June 2001 Bulletin

Business Will—not ‘if’ but ‘when’

Document guarantees practice will survive if partner dies, becomes disabled or incapacitated

By Ronald P. Perilstein and Lawrence Chane

It’s not a question of "if" but rather a question of "when." The management and/or leadership of your practice will change and you’ll never know whether it can survive unless you have a "Business Will."

A Business Will helps to separate the life of the business from the life of its owners, to anticipate possible future events in the business, and to guarantee that it will continue to exist. What will happen to the practice if a partner dies, becomes disabled or incapacitated, or retires? How will the deceased, disabled or retired partner or his or her family be compensated?

When considering the possibility of a disabling condition, a partner probably expects that the practice will continue to pay his or her salary for a number of years. In addition, if he or she contemplates the eventuality of death, there is probably a mental picture of family members receiving cash for his or her share of the practice so that their income will not be dependent upon the decisions of surviving partners.

Surviving partners naturally have their own agendas and mental pictures. Typically, they do not want inexperienced, non-active members of their partner’s family to be involved in the operations of the company. The Business Will helps to resolve these and other important issues.

Business continuity is not automatic and there is a considerable amount of planning involved. It is essential that this planning take place before a partner dies, becomes disables, or is ready for retirement.

The Business Will, more commonly called the "Buy-Sell Agreement," is a legal document that provides for the purchase and sale of the stock or other ownership interest in the practice, based on a predetermined procedure for determining when the transaction is "triggered," (such as death, disability, retirement, withdrawal from the business, or involuntary transfer of one of the partners); the purchase price to be paid; and the terms of payment.

An effective Buy-Sell Agreement should protect all parties from disadvantage by including all essential provisions key to the success of the arrangement. These provisions include, but are not limited to the following:

For agreements funded with life insurance, the provisions also should include instructions for the purchase of the life insurance; for agreements funded with disability insurance, a definition of disability that reflects the provisions of the policy itself and outlines the circumstances at what point the buy-sell will be activated; and for installment purchases, the terms and conditions of the payment plan.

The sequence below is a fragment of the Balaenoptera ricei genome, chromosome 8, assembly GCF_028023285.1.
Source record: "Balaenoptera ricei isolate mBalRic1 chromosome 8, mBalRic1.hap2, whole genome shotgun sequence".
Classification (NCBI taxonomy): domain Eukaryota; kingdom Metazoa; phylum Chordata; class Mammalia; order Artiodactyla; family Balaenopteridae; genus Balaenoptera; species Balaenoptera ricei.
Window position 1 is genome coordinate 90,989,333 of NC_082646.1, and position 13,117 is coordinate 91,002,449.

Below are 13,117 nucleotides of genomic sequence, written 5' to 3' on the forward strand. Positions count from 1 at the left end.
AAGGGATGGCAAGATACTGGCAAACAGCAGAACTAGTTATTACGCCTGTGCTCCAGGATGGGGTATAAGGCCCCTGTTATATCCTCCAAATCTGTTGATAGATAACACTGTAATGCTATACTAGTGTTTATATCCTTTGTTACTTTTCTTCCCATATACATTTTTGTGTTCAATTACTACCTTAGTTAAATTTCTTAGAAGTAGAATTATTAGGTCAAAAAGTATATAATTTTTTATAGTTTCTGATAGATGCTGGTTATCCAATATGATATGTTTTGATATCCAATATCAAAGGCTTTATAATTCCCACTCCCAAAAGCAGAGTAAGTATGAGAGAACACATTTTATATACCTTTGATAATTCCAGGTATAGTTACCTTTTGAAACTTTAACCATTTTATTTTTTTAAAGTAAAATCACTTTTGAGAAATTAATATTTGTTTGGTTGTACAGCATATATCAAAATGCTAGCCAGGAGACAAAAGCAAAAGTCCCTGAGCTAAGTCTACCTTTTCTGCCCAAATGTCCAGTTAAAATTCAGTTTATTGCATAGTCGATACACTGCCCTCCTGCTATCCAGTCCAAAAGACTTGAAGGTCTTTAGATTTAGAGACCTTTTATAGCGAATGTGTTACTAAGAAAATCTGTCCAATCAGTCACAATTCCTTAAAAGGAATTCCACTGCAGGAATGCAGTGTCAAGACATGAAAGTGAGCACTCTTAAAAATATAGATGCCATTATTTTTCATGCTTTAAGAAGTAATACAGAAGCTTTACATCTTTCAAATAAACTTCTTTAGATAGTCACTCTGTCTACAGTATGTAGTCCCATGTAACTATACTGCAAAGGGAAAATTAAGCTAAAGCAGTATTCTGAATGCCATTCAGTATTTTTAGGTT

The Business Will should specify how the purchasing party will pay for the business interest. Typically, these options include cash payments from savings, borrowing, an installment sale, disability insurance proceeds, or life insurance proceeds.

Planned savings can be impractical since triggering events are likely to occur with little or no notice, and complete funding cannot be assured. Borrowing can be equally impractical since much of the lender’s security depends on the stability of the practice, which may be threatened by the partner’s withdrawal. With installment sales, the payments will drain current earnings and force the heirs of the departing partner to rely upon the future success of the business, over which they no longer have any control.

Given these potential problems, disability and life insurance are essential to the continuity plan and typically proves to be the least costly of the various funding options. The most significant advantage is that complete financing is guaranteed from the beginning. An immediate lump sum payment to the deceased partner’s estate is generally feasible only if life insurance proceeds are available to fund the payment. Furthermore, if permanent policies are used instead of term, cash values in the policy can also be utilized for a buyout of a retiring or disabled partner and allow the withdrawing partner to keep the policy. Life insurance funding avoids bank problems. On the disadvantage side, insurability may be a problem or, due to age differences among shareholders, premiums may not be equitable.

The Business Will is an extremely important part of a continuity plan and should be addressed before any problems arise.

Ronald P. Perilstein, CLU, is president of The Arjay Group, Inc., an insurance firm located in Narberth, Pa. Lawrence Chane, is a partner of Blank Rome Comisky & McCauley LLP, Philadelphia Pa.


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